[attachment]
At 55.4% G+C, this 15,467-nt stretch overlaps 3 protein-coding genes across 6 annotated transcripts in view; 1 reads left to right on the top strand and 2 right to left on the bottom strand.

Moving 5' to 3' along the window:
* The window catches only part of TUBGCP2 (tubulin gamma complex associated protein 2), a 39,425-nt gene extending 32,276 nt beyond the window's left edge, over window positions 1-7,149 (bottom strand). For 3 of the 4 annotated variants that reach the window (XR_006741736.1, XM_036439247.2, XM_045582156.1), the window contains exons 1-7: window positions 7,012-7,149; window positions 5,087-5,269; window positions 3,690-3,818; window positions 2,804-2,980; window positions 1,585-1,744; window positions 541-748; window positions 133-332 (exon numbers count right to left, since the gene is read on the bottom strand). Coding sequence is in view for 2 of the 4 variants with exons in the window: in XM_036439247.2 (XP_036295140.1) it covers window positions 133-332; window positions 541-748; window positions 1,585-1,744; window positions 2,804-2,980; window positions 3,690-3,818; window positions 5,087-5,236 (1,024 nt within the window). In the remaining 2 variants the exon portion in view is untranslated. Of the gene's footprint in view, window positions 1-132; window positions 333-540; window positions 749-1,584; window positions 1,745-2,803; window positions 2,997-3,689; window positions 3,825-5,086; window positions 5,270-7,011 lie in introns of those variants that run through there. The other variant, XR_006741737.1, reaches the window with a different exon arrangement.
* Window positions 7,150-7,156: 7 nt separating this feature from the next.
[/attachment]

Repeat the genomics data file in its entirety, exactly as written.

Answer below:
At 55.4% G+C, this 15,467-nt stretch overlaps 3 protein-coding genes across 6 annotated transcripts in view; 1 reads left to right on the top strand and 2 right to left on the bottom strand.

Moving 5' to 3' along the window:
* The window catches only part of TUBGCP2 (tubulin gamma complex associated protein 2), a 39,425-nt gene extending 32,276 nt beyond the window's left edge, over window positions 1-7,149 (bottom strand). For 3 of the 4 annotated variants that reach the window (XR_006741736.1, XM_036439247.2, XM_045582156.1), the window contains exons 1-7: window positions 7,012-7,149; window positions 5,087-5,269; window positions 3,690-3,818; window positions 2,804-2,980; window positions 1,585-1,744; window positions 541-748; window positions 133-332 (exon numbers count right to left, since the gene is read on the bottom strand). Coding sequence is in view for 2 of the 4 variants with exons in the window: in XM_036439247.2 (XP_036295140.1) it covers window positions 133-332; window positions 541-748; window positions 1,585-1,744; window positions 2,804-2,980; window positions 3,690-3,818; window positions 5,087-5,236 (1,024 nt within the window). In the remaining 2 variants the exon portion in view is untranslated. Of the gene's footprint in view, window positions 1-132; window positions 333-540; window positions 749-1,584; window positions 1,745-2,803; window positions 2,997-3,689; window positions 3,825-5,086; window positions 5,270-7,011 lie in introns of those variants that run through there. The other variant, XR_006741737.1, reaches the window with a different exon arrangement.
* Window positions 7,150-7,156: 7 nt separating this feature from the next.